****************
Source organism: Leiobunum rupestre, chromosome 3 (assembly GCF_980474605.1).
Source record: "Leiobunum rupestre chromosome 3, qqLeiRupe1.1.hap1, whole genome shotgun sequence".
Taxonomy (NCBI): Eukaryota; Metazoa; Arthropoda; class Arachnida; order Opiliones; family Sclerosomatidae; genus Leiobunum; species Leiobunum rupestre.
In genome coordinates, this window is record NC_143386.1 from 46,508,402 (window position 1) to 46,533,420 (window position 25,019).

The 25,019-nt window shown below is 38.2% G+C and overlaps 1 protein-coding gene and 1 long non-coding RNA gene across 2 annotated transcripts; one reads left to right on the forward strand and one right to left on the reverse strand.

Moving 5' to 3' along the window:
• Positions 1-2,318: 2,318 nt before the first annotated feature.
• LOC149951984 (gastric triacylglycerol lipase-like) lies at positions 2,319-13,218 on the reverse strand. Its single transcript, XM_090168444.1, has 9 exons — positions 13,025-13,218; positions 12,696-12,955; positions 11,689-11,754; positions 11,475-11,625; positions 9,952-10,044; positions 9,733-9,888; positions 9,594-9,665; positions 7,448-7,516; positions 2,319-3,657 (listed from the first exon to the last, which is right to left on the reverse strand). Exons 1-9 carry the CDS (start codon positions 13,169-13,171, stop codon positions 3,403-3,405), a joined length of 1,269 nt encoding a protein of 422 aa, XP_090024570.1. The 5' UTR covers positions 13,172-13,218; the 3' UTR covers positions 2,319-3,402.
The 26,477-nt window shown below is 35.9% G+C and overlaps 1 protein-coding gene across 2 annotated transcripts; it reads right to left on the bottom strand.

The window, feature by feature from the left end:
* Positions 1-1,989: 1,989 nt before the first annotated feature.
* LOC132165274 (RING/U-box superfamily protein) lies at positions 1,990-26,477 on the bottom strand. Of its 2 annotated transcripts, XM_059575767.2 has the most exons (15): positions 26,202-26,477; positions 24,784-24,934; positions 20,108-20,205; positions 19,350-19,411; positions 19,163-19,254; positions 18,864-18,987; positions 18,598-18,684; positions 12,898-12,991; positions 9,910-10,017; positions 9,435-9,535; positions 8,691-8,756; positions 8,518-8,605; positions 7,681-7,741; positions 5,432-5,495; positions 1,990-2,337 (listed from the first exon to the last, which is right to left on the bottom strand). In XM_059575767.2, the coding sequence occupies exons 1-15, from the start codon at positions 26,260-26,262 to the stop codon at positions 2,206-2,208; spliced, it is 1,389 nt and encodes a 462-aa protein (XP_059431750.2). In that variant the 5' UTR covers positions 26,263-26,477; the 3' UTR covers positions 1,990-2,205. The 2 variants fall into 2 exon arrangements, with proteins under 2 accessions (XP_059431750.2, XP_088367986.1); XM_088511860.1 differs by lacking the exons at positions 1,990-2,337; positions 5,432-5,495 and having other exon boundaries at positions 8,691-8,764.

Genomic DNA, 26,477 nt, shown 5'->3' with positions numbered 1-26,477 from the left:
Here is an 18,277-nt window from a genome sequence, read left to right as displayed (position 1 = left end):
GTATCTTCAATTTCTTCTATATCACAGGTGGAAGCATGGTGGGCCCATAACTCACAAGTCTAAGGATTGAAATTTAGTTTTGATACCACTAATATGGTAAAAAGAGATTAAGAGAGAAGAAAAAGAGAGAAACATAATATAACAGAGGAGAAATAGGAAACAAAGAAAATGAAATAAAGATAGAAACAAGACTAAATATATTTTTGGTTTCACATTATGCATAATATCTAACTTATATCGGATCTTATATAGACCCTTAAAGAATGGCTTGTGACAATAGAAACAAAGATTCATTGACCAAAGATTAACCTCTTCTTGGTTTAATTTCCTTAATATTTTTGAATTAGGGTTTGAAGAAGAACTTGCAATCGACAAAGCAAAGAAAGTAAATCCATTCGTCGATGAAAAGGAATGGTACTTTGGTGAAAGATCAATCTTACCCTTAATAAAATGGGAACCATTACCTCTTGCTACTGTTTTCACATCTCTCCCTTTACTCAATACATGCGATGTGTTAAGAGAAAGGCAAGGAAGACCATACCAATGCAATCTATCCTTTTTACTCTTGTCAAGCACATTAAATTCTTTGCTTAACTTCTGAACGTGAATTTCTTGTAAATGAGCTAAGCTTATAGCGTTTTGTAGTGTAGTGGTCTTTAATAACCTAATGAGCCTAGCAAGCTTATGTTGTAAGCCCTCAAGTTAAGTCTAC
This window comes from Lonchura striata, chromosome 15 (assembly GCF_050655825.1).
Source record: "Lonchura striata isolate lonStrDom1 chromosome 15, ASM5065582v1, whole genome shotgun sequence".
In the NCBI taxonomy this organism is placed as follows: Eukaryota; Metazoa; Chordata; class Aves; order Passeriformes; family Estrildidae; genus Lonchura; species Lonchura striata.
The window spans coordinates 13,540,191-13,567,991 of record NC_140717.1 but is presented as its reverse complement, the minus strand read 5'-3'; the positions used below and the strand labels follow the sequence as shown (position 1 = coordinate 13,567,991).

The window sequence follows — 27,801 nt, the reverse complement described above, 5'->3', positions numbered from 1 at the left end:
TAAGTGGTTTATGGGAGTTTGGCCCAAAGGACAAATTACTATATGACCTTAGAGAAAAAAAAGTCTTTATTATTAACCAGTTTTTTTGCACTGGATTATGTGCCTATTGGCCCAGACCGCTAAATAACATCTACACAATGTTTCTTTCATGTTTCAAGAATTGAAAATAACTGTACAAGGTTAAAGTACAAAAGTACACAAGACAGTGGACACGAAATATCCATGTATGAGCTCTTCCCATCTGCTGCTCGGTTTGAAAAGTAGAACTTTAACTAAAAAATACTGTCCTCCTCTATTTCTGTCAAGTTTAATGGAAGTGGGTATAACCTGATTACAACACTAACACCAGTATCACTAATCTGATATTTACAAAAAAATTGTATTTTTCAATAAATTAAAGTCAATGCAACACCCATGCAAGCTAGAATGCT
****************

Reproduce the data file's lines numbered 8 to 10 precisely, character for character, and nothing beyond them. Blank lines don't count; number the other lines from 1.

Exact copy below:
• LOC149951984 (gastric triacylglycerol lipase-like) lies at positions 2,319-13,218 on the reverse strand. Its single transcript, XM_090168444.1, has 9 exons — positions 13,025-13,218; positions 12,696-12,955; positions 11,689-11,754; positions 11,475-11,625; positions 9,952-10,044; positions 9,733-9,888; positions 9,594-9,665; positions 7,448-7,516; positions 2,319-3,657 (listed from the first exon to the last, which is right to left on the reverse strand). Exons 1-9 carry the CDS (start codon positions 13,169-13,171, stop codon positions 3,403-3,405), a joined length of 1,269 nt encoding a protein of 422 aa, XP_090024570.1. The 5' UTR covers positions 13,172-13,218; the 3' UTR covers positions 2,319-3,402.
The 26,477-nt window shown below is 35.9% G+C and overlaps 1 protein-coding gene across 2 annotated transcripts; it reads right to left on the bottom strand.

The window, feature by feature from the left end: